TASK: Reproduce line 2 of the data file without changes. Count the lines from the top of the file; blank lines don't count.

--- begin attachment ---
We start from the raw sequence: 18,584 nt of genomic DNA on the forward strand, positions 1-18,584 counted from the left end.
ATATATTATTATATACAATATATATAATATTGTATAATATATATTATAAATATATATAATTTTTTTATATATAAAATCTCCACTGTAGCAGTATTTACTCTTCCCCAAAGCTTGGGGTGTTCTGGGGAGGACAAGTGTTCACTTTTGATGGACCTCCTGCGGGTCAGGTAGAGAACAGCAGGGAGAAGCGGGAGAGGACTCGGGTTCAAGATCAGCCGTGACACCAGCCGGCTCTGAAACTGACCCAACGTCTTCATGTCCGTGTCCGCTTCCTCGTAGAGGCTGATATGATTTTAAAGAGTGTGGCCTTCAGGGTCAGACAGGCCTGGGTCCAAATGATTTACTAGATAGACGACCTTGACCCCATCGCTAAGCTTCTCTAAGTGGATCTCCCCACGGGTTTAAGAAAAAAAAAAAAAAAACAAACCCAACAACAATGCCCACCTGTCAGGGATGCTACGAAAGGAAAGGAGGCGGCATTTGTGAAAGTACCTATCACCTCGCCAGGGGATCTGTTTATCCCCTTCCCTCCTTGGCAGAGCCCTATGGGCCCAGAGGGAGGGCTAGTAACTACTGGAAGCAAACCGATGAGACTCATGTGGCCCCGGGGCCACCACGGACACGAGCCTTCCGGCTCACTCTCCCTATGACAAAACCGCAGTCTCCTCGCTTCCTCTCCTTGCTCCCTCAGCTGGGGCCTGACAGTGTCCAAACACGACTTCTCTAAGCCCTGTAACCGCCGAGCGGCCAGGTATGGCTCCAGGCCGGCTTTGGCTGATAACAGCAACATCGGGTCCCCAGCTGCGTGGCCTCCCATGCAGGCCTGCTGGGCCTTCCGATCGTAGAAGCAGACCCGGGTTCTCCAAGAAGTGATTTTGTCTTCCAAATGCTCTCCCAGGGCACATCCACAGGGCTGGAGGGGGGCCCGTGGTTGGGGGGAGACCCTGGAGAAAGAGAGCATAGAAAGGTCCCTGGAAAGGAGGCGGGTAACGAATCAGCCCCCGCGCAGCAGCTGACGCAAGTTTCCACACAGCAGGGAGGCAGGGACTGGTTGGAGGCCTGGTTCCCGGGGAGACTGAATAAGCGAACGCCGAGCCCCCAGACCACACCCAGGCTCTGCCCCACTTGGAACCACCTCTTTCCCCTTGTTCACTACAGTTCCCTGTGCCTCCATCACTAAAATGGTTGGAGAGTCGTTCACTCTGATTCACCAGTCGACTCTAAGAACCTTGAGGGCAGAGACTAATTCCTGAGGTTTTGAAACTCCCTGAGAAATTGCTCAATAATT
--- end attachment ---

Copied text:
ATATATTATTATATACAATATATATAATATTGTATAATATATATTATAAATATATATAATTTTTTTATATATAAAATCTCCACTGTAGCAGTATTTACTCTTCCCCAAAGCTTGGGGTGTTCTGGGGAGGACAAGTGTTCACTTTTGATGGACCTCCTGCGGGTCAGGTAGAGAACAGCAGGGAGAAGCGGGAGAGGACTCGGGTTCAAGATCAGCCGTGACACCAGCCGGCTCTGAAACTGACCCAACGTCTTCATGTCCGTGTCCGCTTCCTCGTAGAGGCTGATATGATTTTAAAGAGTGTGGCCTTCAGGGTCAGACAGGCCTGGGTCCAAATGATTTACTAGATAGACGACCTTGACCCCATCGCTAAGCTTCTCTAAGTGGATCTCCCCACGGGTTTAAGAAAAAAAAAAAAAAAACAAACCCAACAACAATGCCCACCTGTCAGGGATGCTACGAAAGGAAAGGAGGCGGCATTTGTGAAAGTACCTATCACCTCGCCAGGGGATCTGTTTATCCCCTTCCCTCCTTGGCAGAGCCCTATGGGCCCAGAGGGAGGGCTAGTAACTACTGGAAGCAAACCGATGAGACTCATGTGGCCCCGGGGCCACCACGGACACGAGCCTTCCGGCTCACTCTCCCTATGACAAAACCGCAGTCTCCTCGCTTCCTCTCCTTGCTCCCTCAGCTGGGGCCTGACAGTGTCCAAACACGACTTCTCTAAGCCCTGTAACCGCCGAGCGGCCAGGTATGGCTCCAGGCCGGCTTTGGCTGATAACAGCAACATCGGGTCCCCAGCTGCGTGGCCTCCCATGCAGGCCTGCTGGGCCTTCCGATCGTAGAAGCAGACCCGGGTTCTCCAAGAAGTGATTTTGTCTTCCAAATGCTCTCCCAGGGCACATCCACAGGGCTGGAGGGGGGCCCGTGGTTGGGGGGAGACCCTGGAGAAAGAGAGCATAGAAAGGTCCCTGGAAAGGAGGCGGGTAACGAATCAGCCCCCGCGCAGCAGCTGACGCAAGTTTCCACACAGCAGGGAGGCAGGGACTGGTTGGAGGCCTGGTTCCCGGGGAGACTGAATAAGCGAACGCCGAGCCCCCAGACCACACCCAGGCTCTGCCCCACTTGGAACCACCTCTTTCCCCTTGTTCACTACAGTTCCCTGTGCCTCCATCACTAAAATGGTTGGAGAGTCGTTCACTCTGATTCACCAGTCGACTCTAAGAACCTTGAGGGCAGAGACTAATTCCTGAGGTTTTGAAACTCCCTGAGAAATTGCTCAATAATT